Sultan-Mut continued to pursue an anti-Russian policy into the early 17th century and was known to sometimes live among the Chechens and with them raid the Russian Cossacks. [14] However, this started to change as Sultan-Mut several times tried to join the Russians and asked for a citizenship. This switch of policy angered many Chechens and led to them distancing from Sultan-Mut. This caused a mistrust in Aukh between the people of Endirey (Chechen-Kumyk city controlled by the Sultan-Mut family and his Chechen Sala-Uzden allies) and the Aukh Chechens. [15]

In 1774, Russia gained control of Ossetia, and with it the strategically important Darial Pass, from the Ottomans. A few years later, in 1783, Russia signed the Treaty of Georgievsk with Heraclius II of the Kingdom of Kartli-Kakheti, making the eastern Georgian kingdom—a Christian enclave surrounded by hostile Muslim states—a Russian protectorate. To fulfill her obligations under the treaty, Catherine the Great, Empress of Russia, began construction of the Georgian Military Road through the Darial Pass, along with a series of military forts to protect the route. [16] These activities, however, antagonized the Chechens, who saw the forts both as an encroachment on the traditional territories of the mountaineers and as a potential threat. [17]

History

Chechen conflict with the Russian Empire

Sheikh Mansur Movement and aftermath, 1785–1794

Around this time, Sheikh Mansur, a Chechen imam, began preaching a purified version of Islam and encouraging the various mountain peoples of the North Caucasus to unite under the banner of Islam in order to protect themselves from further foreign encroachments. His activities were seen by the Russians as a threat to their own interests in the region, and in 1785, a 3,000 strong was sent to capture him. Failing to do so, it burned his unoccupied home village instead, but the force was ambushed by Mansur's followers on its return journey and annihilated, beginning the first Chechen–Russian war. Mansur grew in popularity and soon several thousand people from across the North Caucasus came to join his army. However, he failed to capture the fortresses of Kizlyar twice [lower-alpha 1] and Grigoriopolis, after which many of his supporters left him. During his Campaign to Kabardia he suffered a crushing defeat at Tatartup. From there on began the decline of the insurgency, although Mansur continued mobilizing fighters, but in June 1787, he only managed to gather 1,000 men, who also soon left him after showing indecisivness in his campaigns. He left for Circassia in July of the same year, where he quickly gained the support of the Circassians. However, there he also suffered several heavy defeats, most notably during the battle of the Urup River, where he was almost hit by an arrow and barely managed to escape through the mountains. The insurgency was eventually put down after his final defeat at Anapa in July 1791, where he was captured. Mansur died in captivity in 1794. [18] [19]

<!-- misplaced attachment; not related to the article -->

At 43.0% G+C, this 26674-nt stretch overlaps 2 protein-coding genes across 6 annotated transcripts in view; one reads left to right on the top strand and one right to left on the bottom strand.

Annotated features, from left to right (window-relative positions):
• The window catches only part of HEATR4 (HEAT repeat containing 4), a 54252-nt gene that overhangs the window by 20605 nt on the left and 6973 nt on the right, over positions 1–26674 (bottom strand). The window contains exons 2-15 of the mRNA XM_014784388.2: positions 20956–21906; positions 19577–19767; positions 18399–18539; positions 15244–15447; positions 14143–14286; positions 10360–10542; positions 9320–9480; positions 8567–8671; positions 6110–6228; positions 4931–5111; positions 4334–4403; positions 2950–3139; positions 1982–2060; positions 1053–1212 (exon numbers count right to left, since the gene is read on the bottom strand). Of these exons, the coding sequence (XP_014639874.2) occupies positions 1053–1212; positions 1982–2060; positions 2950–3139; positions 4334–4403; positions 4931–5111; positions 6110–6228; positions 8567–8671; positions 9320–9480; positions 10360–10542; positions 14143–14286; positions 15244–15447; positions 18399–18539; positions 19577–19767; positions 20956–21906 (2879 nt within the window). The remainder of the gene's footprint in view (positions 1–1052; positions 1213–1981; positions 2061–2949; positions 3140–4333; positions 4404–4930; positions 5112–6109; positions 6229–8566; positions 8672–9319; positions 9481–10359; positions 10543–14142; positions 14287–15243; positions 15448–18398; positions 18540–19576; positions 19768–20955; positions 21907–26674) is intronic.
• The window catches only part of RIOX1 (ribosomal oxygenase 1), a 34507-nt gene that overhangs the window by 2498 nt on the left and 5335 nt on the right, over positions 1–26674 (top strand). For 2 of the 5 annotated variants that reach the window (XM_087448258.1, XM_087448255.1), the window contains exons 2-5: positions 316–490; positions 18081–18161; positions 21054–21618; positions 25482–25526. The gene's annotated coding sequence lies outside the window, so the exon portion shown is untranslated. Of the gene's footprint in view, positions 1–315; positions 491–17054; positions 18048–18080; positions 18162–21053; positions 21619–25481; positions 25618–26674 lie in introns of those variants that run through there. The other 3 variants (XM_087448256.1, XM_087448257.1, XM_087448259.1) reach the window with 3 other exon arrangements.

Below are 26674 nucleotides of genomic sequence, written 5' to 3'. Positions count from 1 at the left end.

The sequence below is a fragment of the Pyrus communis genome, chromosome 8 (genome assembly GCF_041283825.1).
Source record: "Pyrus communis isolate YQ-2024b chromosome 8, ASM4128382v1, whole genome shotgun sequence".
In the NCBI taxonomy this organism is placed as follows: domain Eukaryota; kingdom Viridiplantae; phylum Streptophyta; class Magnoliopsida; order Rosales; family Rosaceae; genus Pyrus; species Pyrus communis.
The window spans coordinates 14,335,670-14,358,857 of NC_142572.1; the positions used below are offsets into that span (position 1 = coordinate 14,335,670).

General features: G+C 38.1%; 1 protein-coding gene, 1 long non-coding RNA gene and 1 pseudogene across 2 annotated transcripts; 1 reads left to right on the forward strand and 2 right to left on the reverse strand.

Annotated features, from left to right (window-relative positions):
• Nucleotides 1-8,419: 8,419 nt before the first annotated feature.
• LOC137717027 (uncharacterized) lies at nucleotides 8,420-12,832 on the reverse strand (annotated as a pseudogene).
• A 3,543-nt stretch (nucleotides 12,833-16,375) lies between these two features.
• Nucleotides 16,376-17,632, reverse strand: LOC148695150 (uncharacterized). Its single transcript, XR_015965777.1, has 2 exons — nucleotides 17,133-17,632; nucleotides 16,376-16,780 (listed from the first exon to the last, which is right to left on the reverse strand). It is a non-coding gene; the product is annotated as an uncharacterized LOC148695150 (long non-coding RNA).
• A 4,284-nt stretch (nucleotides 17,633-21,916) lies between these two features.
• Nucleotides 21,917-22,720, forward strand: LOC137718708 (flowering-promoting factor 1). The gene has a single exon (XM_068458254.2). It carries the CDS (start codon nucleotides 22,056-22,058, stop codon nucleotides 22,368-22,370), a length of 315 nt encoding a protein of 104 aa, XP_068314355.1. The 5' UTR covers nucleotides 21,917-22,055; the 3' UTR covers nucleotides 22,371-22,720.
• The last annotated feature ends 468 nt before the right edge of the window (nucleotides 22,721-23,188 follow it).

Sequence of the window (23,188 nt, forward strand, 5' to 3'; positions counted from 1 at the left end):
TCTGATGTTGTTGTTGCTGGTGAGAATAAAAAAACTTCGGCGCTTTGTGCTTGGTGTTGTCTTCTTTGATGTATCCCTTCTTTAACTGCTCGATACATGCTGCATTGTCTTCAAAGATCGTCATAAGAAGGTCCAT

Caucasian and Crimean Wars, 1817–64

Alexei-jermolov.jpg
Shamil.jpg
General Yermolov (left) and Imam Shamil (right)

After Russia's defeat of French Napoleonic forces in the 1812 war, Tsar Alexander I turned his attentions once more to the North Caucasus, assigning one of his most celebrated generals, Aleksey Petrovich Yermolov, to the conquest of the region. In 1817, Russian forces under Yermolov's command embarked upon the conquest of the Caucasus. [20] Yermolov's brutal tactics, which included economic warfare, collective punishment and forcible deportations, were initially successful, but have been described as counterproductive since they effectively ended Russian influence on Chechen society and culture and ensured the Chechens' enduring enmity.[ citation needed ] Yermolov was not relieved of command until 1827. [21] [22]

A turning point in the conflict was marked in 1828 when the Muridism movement emerged. It was led by Imam Shamil, a Dagestani Avar. In 1834 he united the Northeast Caucasus nations under Islam and declared "holy war" on Russia. [23] In 1845 Shamil's forces surrounded and killed thousands of Russian soldiers and several generals in Dargo, forcing them to retreat. [23]

Chechen artillerymen in 1885 Naiby.jpg
Chechen artillerymen in 1885

During the Crimean War of 1853–1856, the Chechens supported the Ottoman Empire against Russia. [23] However, internal tribal conflicts weakened Shamil and he was captured in 1859. [24] The war formally ended in 1862 when Russia promised autonomy for Chechnya and other Caucasian ethnic groups. [24] However, Chechnya and the surrounding region, including northern Dagestan, were incorporated into the Russian Empire as the Terek Oblast. Some Chechens have perceived Shamil's surrender as a betrayal, thus creating friction between Dagestanis and Chechens in this conflict, with the Dagestanis being frequently accused by Chechens as Russian collaborators.

Russian Civil War and Soviet period